Many Faces of Renin-angiotensin System - Focus on Eye
Mervi Holappa1, Heikki Vapaatalo2, Anu Vaajanen3, 4, *
Identifiers and Pagination:Year: 2017
First Page: 122
Last Page: 142
Publisher ID: TOOPHTJ-11-122
Article History:Received Date: 16/04/2017
Revision Received Date: 17/05/2017
Acceptance Date: 25/05/2017
Electronic publication date: 19/06/2017
Collection year: 2017
open-access license: This is an open access article distributed under the terms of the Creative Commons Attribution 4.0 International Public License (CC-BY 4.0), a copy of which is available at: https://creativecommons.org/licenses/by/4.0/legalcode. This license permits unrestricted use, distribution, and reproduction in any medium, provided the original author and source are credited.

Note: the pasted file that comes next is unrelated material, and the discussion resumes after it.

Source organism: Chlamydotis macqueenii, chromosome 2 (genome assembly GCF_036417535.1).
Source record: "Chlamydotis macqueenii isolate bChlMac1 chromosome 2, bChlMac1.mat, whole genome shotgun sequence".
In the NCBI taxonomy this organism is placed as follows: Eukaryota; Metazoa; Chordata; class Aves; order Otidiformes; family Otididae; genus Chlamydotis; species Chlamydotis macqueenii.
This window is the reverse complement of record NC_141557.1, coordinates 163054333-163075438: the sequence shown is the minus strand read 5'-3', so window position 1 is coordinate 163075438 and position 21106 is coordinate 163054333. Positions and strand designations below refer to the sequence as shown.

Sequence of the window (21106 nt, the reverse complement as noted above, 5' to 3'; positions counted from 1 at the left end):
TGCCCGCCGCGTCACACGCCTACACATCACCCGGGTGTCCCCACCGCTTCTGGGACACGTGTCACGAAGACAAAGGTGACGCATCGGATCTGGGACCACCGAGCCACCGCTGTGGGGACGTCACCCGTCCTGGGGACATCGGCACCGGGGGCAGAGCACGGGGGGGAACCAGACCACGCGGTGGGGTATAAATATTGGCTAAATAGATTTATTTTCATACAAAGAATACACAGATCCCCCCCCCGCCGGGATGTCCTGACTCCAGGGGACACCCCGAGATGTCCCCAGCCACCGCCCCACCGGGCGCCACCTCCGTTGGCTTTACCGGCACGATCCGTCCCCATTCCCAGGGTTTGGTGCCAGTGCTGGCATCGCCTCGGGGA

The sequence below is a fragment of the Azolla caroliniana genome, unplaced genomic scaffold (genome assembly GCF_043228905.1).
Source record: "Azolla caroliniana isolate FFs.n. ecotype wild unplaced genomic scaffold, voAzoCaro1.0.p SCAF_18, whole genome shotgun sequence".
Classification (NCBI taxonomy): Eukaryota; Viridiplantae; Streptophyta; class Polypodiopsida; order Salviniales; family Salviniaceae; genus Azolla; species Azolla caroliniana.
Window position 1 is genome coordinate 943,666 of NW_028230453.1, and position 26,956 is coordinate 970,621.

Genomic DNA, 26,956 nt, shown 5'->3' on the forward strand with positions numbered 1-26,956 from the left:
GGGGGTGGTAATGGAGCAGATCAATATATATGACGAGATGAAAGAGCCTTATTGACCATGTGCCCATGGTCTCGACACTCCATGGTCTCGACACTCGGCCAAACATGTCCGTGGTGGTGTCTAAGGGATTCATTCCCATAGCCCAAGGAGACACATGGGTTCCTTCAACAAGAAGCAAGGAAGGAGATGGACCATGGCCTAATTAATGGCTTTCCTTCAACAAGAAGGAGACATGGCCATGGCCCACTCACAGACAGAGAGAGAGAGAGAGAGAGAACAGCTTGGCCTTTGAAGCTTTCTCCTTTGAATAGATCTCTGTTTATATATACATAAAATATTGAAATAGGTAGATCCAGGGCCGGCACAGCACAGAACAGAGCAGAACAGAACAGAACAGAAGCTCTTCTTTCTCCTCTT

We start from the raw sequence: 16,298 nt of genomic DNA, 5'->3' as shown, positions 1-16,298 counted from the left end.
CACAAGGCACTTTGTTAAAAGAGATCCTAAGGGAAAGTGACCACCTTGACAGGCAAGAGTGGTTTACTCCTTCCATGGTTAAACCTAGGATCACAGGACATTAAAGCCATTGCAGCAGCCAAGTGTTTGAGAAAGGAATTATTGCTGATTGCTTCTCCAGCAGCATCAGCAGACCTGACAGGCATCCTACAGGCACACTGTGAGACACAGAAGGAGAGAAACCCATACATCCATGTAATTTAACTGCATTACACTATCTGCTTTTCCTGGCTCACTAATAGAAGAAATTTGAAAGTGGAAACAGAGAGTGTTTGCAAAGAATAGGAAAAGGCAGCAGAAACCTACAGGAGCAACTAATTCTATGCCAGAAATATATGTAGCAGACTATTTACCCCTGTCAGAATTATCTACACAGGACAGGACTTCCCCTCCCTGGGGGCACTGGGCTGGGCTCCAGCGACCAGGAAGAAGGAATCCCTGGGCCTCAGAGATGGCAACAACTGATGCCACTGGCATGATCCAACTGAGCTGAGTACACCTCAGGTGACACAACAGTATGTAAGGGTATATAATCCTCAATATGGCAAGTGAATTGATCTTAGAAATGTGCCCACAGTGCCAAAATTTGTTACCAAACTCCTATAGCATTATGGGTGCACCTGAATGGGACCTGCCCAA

The renin-angiotensin system (RAS), that is known for its role in the regulation of blood pressure as well as in fluid and electrolyte homeostasis, comprises dozens of angiotensin peptides and peptidases and at least six receptors. Six central components constitute the two main axes of the RAS cascade. Angiotensin (1-7), an angiotensin converting enzyme 2 and Mas receptor axis (ACE2-Ang(1-7)-MasR) counterbalances the harmful effects of the angiotensin II, angiotensin converting enzyme 1 and angiotensin II type 1 receptor axis (ACE1-AngII-AT1R) Whereas systemic RAS is an important factor in blood pressure regulation, tissue-specific regulatory system, responsible for long term regional changes, that has been found in various organs. In other words, RAS is not only endocrine but also complicated autocrine system. The human eye has its own intraocular RAS that is present e.g. in the structures involved in aqueous humor dynamics. Local RAS may thus be a target in the development of new anti-glaucomatous drugs. In this review, we first describe the systemic RAS cascade and then the local ocular RAS especially in the anterior part of the eye.